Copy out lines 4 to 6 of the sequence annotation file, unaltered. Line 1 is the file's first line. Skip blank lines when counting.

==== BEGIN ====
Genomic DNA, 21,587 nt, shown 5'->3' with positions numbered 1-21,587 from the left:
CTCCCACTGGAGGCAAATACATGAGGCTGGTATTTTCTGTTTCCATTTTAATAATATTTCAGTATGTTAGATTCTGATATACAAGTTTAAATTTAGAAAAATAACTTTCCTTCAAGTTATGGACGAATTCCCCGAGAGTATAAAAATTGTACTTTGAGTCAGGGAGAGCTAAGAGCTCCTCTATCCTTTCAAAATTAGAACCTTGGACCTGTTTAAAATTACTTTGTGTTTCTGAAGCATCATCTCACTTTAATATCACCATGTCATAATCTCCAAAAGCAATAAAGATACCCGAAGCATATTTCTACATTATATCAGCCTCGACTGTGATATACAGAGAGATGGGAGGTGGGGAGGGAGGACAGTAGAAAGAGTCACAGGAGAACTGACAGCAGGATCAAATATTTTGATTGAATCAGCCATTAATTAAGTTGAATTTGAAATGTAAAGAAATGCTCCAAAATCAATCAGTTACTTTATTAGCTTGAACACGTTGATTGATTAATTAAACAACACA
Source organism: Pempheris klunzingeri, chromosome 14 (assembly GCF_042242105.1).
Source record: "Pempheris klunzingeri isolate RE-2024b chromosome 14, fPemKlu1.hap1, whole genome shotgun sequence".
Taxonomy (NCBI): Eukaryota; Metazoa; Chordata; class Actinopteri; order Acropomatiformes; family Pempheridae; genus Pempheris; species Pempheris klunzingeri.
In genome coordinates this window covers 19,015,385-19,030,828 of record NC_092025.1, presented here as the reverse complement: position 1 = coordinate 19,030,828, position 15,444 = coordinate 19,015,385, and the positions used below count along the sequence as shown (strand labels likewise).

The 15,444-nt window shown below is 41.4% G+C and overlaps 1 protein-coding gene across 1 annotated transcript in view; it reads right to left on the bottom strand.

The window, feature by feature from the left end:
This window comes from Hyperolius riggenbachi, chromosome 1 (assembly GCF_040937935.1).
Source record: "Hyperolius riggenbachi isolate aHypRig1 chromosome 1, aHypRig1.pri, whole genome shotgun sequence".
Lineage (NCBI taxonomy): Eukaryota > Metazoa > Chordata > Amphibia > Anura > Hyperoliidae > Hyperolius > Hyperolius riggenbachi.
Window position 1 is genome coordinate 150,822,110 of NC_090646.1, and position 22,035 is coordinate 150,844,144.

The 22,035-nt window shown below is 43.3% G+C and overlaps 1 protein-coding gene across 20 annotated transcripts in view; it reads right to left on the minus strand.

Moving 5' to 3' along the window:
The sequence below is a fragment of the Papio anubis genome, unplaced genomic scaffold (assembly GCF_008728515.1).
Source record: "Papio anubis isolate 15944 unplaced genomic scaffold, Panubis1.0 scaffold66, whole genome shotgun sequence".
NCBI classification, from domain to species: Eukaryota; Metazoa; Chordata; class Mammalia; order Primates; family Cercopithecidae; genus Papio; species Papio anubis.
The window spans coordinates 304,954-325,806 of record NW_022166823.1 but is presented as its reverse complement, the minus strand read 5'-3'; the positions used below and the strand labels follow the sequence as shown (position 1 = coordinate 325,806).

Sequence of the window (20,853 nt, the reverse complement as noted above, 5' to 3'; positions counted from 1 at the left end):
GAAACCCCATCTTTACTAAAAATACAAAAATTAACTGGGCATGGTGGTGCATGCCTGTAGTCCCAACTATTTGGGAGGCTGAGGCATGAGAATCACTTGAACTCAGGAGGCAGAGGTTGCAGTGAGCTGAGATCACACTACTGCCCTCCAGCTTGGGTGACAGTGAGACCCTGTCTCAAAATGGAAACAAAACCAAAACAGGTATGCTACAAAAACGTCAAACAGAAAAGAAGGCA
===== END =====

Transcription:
Source record: "Pempheris klunzingeri isolate RE-2024b chromosome 14, fPemKlu1.hap1, whole genome shotgun sequence".
Taxonomy (NCBI): Eukaryota; Metazoa; Chordata; class Actinopteri; order Acropomatiformes; family Pempheridae; genus Pempheris; species Pempheris klunzingeri.
In genome coordinates this window covers 19,015,385-19,030,828 of record NC_092025.1, presented here as the reverse complement: position 1 = coordinate 19,030,828, position 15,444 = coordinate 19,015,385, and the positions used below count along the sequence as shown (strand labels likewise).